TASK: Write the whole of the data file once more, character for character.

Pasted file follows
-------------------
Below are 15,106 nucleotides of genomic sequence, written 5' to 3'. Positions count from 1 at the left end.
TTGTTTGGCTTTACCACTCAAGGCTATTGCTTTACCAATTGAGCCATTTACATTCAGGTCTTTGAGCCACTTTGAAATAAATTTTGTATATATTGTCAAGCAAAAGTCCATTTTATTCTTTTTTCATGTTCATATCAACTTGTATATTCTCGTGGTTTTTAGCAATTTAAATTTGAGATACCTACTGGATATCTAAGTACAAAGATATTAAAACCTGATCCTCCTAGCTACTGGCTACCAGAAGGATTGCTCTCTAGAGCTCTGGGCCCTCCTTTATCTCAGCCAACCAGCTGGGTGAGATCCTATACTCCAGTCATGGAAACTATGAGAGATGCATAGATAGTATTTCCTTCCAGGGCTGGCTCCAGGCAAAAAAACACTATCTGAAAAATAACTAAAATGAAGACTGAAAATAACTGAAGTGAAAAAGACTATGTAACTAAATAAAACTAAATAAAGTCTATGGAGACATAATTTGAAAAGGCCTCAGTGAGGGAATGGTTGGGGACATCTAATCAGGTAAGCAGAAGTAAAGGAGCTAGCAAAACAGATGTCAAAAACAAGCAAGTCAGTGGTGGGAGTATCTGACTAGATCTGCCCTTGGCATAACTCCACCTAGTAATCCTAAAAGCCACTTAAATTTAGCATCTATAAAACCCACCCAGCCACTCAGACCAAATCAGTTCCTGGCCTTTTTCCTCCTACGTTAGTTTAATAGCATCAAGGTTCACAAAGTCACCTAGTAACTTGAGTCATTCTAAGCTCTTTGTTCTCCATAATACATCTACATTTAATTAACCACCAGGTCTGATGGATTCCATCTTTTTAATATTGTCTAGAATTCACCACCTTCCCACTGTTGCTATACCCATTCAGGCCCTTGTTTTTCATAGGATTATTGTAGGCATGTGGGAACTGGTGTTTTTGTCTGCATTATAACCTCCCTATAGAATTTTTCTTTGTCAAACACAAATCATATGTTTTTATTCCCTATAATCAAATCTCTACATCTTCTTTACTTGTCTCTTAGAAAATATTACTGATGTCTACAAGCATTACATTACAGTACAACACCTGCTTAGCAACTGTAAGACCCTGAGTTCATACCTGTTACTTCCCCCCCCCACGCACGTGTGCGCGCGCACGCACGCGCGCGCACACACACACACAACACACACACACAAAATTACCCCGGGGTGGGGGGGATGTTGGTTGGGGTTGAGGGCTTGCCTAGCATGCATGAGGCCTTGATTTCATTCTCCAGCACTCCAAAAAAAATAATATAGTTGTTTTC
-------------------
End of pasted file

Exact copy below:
Below are 15,106 nucleotides of genomic sequence, written 5' to 3'. Positions count from 1 at the left end.
TTGTTTGGCTTTACCACTCAAGGCTATTGCTTTACCAATTGAGCCATTTACATTCAGGTCTTTGAGCCACTTTGAAATAAATTTTGTATATATTGTCAAGCAAAAGTCCATTTTATTCTTTTTTCATGTTCATATCAACTTGTATATTCTCGTGGTTTTTAGCAATTTAAATTTGAGATACCTACTGGATATCTAAGTACAAAGATATTAAAACCTGATCCTCCTAGCTACTGGCTACCAGAAGGATTGCTCTCTAGAGCTCTGGGCCCTCCTTTATCTCAGCCAACCAGCTGGGTGAGATCCTATACTCCAGTCATGGAAACTATGAGAGATGCATAGATAGTATTTCCTTCCAGGGCTGGCTCCAGGCAAAAAAACACTATCTGAAAAATAACTAAAATGAAGACTGAAAATAACTGAAGTGAAAAAGACTATGTAACTAAATAAAACTAAATAAAGTCTATGGAGACATAATTTGAAAAGGCCTCAGTGAGGGAATGGTTGGGGACATCTAATCAGGTAAGCAGAAGTAAAGGAGCTAGCAAAACAGATGTCAAAAACAAGCAAGTCAGTGGTGGGAGTATCTGACTAGATCTGCCCTTGGCATAACTCCACCTAGTAATCCTAAAAGCCACTTAAATTTAGCATCTATAAAACCCACCCAGCCACTCAGACCAAATCAGTTCCTGGCCTTTTTCCTCCTACGTTAGTTTAATAGCATCAAGGTTCACAAAGTCACCTAGTAACTTGAGTCATTCTAAGCTCTTTGTTCTCCATAATACATCTACATTTAATTAACCACCAGGTCTGATGGATTCCATCTTTTTAATATTGTCTAGAATTCACCACCTTCCCACTGTTGCTATACCCATTCAGGCCCTTGTTTTTCATAGGATTATTGTAGGCATGTGGGAACTGGTGTTTTTGTCTGCATTATAACCTCCCTATAGAATTTTTCTTTGTCAAACACAAATCATATGTTTTTATTCCCTATAATCAAATCTCTACATCTTCTTTACTTGTCTCTTAGAAAATATTACTGATGTCTACAAGCATTACATTACAGTACAACACCTGCTTAGCAACTGTAAGACCCTGAGTTCATACCTGTTACTTCCCCCCCCCACGCACGTGTGCGCGCGCACGCACGCGCGCGCACACACACACACAACACACACACACAAAATTACCCCGGGGTGGGGGGGATGTTGGTTGGGGTTGAGGGCTTGCCTAGCATGCATGAGGCCTTGATTTCATTCTCCAGCACTCCAAAAAAAATAATATAGTTGTTTTC